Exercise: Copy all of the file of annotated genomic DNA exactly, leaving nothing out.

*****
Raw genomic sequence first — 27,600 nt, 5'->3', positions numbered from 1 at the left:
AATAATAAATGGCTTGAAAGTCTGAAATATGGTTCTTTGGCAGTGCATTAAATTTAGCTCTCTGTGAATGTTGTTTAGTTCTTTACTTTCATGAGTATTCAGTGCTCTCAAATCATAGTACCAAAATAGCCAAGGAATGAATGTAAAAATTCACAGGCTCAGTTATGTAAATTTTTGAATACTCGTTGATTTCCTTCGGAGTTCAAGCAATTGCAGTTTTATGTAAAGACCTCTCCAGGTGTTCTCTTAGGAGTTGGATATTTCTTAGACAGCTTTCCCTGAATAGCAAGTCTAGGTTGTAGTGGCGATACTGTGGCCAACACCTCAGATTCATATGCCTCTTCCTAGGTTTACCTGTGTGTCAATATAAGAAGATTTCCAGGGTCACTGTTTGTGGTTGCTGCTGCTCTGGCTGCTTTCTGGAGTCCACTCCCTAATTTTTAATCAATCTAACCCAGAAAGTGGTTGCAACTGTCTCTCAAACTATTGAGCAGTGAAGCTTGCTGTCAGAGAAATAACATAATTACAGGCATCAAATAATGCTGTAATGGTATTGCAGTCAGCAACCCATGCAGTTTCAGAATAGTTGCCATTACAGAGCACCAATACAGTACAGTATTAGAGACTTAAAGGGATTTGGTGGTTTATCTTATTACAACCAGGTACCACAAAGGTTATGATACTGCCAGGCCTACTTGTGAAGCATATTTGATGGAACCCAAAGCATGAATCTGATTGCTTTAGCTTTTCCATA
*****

Raw genomic sequence first — 27,600 nt, 5'->3', positions numbered from 1 at the left:
AATAATAAATGGCTTGAAAGTCTGAAATATGGTTCTTTGGCAGTGCATTAAATTTAGCTCTCTGTGAATGTTGTTTAGTTCTTTACTTTCATGAGTATTCAGTGCTCTCAAATCATAGTACCAAAATAGCCAAGGAATGAATGTAAAAATTCACAGGCTCAGTTATGTAAATTTTTGAATACTCGTTGATTTCCTTCGGAGTTCAAGCAATTGCAGTTTTATGTAAAGACCTCTCCAGGTGTTCTCTTAGGAGTTGGATATTTCTTAGACAGCTTTCCCTGAATAGCAAGTCTAGGTTGTAGTGGCGATACTGTGGCCAACACCTCAGATTCATATGCCTCTTCCTAGGTTTACCTGTGTGTCAATATAAGAAGATTTCCAGGGTCACTGTTTGTGGTTGCTGCTGCTCTGGCTGCTTTCTGGAGTCCACTCCCTAATTTTTAATCAATCTAACCCAGAAAGTGGTTGCAACTGTCTCTCAAACTATTGAGCAGTGAAGCTTGCTGTCAGAGAAATAACATAATTACAGGCATCAAATAATGCTGTAATGGTATTGCAGTCAGCAACCCATGCAGTTTCAGAATAGTTGCCATTACAGAGCACCAATACAGTACAGTATTAGAGACTTAAAGGGATTTGGTGGTTTATCTTATTACAACCAGGTACCACAAAGGTTATGATACTGCCAGGCCTACTTGTGAAGCATATTTGATGGAACCCAAAGCATGAATCTGATTGCTTTAGCTTTTCCATA